“White power!” they shouted at counterprotesters the next morning.
If white nationalism is now resurgent in America, it is partly due to Rockwell.
Rockwell paved the way for white nationalists like David Duke and Richard Spencer, according to Heidi Beirich, director of the Southern Poverty Law Center’s Intelligence Project, which tracks hate groups.
“I don’t know if we’d have this type of activism or even this kind of president if there hadn’t been a figure like that,” she said.
“He had a very big influence on the resistance movement in this country to the destruction of European Americans,” agreed Duke. “He brought attention to a lot of issues.”
In Charlottesville, Duke echoed Rockwell, telling a crowd in Emancipation Park that “European Americans face massive discrimination” and were being “ethnically cleansed in our own nation.”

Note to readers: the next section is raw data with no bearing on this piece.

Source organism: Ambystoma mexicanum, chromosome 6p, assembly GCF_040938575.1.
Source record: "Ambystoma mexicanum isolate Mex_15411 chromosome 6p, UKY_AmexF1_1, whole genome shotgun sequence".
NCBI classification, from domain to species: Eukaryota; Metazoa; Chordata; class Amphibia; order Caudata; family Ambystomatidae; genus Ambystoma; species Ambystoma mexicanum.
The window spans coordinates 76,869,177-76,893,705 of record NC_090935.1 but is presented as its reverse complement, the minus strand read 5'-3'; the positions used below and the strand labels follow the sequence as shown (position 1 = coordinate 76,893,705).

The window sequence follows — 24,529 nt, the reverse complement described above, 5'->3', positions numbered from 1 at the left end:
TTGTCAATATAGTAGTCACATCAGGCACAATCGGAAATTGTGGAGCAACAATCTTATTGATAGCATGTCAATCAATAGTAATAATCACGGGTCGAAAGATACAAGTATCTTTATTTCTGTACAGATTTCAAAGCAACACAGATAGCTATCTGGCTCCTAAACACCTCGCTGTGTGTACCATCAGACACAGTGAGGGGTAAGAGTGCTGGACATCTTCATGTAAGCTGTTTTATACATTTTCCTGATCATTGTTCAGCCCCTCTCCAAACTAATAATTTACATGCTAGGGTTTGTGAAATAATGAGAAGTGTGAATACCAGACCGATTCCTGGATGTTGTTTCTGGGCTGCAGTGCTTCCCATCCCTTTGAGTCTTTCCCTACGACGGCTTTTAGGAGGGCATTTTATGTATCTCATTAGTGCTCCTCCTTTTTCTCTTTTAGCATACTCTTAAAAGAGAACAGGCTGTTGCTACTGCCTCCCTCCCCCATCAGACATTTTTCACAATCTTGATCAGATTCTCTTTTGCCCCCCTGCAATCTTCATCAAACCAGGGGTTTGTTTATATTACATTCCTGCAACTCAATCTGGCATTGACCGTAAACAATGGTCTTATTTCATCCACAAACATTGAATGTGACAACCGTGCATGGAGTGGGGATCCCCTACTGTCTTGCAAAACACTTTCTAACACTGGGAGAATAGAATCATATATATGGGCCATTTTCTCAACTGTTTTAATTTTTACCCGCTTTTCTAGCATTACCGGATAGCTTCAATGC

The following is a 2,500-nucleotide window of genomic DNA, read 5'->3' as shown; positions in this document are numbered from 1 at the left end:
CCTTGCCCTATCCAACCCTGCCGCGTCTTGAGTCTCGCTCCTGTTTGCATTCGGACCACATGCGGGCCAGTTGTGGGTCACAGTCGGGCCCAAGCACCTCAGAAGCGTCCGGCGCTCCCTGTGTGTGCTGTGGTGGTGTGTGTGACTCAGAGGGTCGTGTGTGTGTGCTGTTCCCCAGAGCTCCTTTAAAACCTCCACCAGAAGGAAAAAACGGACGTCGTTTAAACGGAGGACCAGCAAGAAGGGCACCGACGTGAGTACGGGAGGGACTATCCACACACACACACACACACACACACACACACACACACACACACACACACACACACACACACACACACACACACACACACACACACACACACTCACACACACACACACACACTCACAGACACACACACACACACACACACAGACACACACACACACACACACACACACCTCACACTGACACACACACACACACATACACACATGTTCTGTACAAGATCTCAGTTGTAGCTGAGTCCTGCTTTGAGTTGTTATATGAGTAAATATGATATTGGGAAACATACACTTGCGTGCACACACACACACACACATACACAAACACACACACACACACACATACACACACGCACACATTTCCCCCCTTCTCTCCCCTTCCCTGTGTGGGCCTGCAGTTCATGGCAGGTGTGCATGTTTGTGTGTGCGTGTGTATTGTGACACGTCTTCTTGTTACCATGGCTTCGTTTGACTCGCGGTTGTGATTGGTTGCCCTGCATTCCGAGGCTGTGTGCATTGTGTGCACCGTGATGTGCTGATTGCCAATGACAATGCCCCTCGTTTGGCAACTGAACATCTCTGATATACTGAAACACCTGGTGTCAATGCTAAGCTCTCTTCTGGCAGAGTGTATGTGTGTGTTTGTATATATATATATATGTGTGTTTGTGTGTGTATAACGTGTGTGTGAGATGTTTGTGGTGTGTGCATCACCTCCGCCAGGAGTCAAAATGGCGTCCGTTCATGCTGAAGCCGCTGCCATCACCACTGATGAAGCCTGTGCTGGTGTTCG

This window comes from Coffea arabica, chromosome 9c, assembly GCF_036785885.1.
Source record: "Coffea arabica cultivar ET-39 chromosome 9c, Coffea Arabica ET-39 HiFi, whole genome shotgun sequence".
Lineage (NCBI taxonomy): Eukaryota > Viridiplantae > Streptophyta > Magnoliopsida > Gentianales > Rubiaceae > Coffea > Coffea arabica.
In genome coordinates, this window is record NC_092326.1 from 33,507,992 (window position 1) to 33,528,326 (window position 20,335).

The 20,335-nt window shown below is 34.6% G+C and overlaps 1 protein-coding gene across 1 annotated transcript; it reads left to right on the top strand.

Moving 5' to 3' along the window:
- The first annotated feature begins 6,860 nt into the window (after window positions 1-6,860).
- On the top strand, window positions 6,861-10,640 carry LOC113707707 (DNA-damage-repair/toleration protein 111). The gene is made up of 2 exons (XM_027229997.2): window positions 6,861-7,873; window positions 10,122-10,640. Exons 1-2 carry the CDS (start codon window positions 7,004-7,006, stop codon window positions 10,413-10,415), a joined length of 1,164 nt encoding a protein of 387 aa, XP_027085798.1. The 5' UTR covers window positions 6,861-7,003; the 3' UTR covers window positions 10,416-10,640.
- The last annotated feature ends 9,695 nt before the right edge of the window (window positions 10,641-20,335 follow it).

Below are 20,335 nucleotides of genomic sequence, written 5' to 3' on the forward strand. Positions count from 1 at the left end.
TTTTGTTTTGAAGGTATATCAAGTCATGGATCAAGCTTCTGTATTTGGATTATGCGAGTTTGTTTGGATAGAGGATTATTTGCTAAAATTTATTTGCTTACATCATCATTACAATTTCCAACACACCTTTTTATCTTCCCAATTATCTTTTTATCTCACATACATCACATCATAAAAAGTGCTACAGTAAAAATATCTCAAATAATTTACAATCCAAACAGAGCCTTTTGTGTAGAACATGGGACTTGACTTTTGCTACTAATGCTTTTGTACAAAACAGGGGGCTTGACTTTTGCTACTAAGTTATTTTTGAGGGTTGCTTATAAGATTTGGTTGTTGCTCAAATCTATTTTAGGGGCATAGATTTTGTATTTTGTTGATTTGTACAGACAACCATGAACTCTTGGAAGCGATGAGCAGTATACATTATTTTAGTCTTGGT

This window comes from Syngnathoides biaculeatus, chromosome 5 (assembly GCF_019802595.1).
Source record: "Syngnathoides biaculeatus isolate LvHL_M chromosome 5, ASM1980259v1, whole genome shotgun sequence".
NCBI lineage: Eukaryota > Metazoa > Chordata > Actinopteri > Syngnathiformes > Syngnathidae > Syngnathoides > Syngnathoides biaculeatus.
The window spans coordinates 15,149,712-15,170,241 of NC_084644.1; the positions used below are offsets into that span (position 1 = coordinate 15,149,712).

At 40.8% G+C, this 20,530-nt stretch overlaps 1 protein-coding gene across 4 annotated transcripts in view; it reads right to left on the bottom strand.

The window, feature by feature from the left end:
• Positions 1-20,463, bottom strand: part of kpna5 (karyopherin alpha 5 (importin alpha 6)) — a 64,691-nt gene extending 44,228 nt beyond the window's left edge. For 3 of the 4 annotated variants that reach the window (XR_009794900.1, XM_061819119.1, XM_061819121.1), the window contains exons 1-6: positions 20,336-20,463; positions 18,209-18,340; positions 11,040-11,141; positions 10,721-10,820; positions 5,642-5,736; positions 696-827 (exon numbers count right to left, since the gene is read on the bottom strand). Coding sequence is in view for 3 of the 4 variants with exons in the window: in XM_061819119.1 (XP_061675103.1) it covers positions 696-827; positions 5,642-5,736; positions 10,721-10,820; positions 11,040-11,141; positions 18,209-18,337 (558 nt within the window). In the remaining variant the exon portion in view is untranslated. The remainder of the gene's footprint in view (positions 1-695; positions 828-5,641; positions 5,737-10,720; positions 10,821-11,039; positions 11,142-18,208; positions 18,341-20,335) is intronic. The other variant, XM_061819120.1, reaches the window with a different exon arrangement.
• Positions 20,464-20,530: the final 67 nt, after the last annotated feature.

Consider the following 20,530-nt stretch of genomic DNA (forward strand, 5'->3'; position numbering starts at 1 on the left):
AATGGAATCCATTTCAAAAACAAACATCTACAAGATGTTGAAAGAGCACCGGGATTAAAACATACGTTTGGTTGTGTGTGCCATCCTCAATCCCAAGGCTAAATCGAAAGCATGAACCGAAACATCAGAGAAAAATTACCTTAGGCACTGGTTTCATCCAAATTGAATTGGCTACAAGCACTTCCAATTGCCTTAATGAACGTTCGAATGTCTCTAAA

Spencer said Rockwell’s Nazi uniform was “unproductive” but admired some of his tactics.
“There was a trolling aspect to what he was doing, so you could connect him to some of the trolls on Twitter,” he told The Post. “Shock can be a positive means to an end.”
Among the millions of Americans dismayed by the violence in Charlottesville was an adjunct professor of African American history at West Virginia State University.
Sitting in a McDonald’s in Mississippi, where he is doing research for a book on black leaders during Reconstruction, Nicholas Patler saw the hatred on a television screen and couldn’t help but think of his father.
John Patsalos, as he is again called, served a decade in prison before being released in the early 1980s. He is now 79 and lives in New York City. The man who once illustrated hate magazines for Rockwell now ekes out a living as a freelance cartoonist.
Patsalos refused multiple interview requests, including one left on his door, which is covered in Dr. Seuss-like cartoons and an “I voted” sticker. He is a staunch online defender of Donald Trump.
Patler said he learned of his father’s crime as a child. His parents divorced when his father was in prison, and his mother moved the family to Staunton, Va., near Charlottesville.